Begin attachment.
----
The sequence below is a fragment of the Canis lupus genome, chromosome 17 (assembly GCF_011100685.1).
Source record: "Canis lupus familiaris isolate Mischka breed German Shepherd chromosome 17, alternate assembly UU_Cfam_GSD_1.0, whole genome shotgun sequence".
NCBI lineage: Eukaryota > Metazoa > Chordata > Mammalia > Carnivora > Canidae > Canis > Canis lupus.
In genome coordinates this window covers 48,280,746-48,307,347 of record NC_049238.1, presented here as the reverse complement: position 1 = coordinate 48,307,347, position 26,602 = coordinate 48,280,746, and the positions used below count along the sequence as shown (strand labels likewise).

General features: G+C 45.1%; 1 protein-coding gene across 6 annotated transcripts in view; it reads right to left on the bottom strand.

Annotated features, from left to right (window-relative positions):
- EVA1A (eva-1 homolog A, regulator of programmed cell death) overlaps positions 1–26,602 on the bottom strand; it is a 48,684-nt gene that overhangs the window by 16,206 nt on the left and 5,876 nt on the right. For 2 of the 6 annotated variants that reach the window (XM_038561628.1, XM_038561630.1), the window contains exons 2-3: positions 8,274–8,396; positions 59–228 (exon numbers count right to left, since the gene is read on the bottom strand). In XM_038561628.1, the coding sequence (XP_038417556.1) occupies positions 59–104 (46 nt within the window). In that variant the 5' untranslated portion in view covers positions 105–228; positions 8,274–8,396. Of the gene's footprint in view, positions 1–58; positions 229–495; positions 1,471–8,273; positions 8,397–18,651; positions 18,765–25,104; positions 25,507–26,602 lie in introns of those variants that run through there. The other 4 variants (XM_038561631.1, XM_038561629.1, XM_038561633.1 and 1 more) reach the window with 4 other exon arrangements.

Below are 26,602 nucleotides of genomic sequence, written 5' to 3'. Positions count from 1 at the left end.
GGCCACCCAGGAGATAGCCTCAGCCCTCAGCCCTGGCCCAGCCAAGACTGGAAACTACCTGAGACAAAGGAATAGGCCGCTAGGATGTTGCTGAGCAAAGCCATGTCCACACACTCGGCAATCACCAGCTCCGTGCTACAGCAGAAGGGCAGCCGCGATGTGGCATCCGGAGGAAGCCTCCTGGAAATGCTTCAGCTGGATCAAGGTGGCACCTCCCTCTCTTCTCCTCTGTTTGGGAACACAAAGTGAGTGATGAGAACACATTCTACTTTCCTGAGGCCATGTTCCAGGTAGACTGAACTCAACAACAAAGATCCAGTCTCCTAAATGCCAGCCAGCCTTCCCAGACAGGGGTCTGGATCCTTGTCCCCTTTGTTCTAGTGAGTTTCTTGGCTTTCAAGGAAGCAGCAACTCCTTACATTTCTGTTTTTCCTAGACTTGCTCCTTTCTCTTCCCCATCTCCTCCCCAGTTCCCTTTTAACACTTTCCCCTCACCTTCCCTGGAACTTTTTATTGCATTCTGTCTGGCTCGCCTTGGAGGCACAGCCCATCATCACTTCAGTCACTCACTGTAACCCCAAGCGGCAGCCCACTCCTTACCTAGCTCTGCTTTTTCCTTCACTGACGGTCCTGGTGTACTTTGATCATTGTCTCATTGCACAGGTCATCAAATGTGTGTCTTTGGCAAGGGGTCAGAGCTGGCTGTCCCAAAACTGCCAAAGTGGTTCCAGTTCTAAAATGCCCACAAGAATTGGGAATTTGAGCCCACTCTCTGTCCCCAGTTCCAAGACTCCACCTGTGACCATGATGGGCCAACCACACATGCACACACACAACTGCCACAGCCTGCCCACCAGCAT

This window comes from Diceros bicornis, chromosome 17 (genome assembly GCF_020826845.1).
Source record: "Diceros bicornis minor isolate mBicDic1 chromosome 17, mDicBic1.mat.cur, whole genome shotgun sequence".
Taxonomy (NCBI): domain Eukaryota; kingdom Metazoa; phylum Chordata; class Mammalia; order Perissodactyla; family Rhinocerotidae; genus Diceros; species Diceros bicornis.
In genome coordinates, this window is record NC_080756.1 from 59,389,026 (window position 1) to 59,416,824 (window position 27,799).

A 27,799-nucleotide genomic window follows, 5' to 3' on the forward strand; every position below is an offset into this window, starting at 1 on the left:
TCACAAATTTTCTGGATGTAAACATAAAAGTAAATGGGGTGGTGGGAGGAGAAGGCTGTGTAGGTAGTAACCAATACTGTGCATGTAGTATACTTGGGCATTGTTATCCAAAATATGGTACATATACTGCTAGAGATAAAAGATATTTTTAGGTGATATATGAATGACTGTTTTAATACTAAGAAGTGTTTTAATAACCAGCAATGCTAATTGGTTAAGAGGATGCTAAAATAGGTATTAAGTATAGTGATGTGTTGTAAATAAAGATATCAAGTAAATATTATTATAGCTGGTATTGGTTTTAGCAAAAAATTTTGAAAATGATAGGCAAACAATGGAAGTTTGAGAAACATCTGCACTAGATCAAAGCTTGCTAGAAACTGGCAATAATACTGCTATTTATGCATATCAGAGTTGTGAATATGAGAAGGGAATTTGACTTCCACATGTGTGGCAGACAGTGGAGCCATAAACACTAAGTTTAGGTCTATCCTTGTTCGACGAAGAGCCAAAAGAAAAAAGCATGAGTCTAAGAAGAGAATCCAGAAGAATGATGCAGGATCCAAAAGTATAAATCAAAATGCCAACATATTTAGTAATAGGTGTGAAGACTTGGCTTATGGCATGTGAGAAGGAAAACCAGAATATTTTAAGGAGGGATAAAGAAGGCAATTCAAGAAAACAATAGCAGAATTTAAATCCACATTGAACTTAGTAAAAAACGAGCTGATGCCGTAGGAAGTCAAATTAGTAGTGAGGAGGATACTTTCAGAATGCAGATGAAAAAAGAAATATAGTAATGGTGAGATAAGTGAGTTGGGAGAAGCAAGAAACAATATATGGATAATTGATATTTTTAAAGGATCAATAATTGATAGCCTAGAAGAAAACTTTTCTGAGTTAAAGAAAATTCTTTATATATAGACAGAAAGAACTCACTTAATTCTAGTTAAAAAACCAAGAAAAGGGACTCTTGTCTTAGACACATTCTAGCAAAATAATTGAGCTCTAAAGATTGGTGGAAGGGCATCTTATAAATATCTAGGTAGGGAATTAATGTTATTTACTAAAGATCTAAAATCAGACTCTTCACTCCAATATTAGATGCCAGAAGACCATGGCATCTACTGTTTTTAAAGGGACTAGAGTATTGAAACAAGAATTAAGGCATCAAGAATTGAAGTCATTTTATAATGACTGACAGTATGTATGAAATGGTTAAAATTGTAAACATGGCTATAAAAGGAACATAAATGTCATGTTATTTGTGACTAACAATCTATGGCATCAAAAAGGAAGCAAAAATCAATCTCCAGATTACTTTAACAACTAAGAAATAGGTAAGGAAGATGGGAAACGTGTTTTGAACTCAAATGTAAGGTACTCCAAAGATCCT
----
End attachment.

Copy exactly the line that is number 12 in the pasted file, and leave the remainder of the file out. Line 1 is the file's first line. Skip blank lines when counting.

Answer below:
Taxonomy (NCBI): domain Eukaryota; kingdom Metazoa; phylum Chordata; class Mammalia; order Perissodactyla; family Rhinocerotidae; genus Diceros; species Diceros bicornis.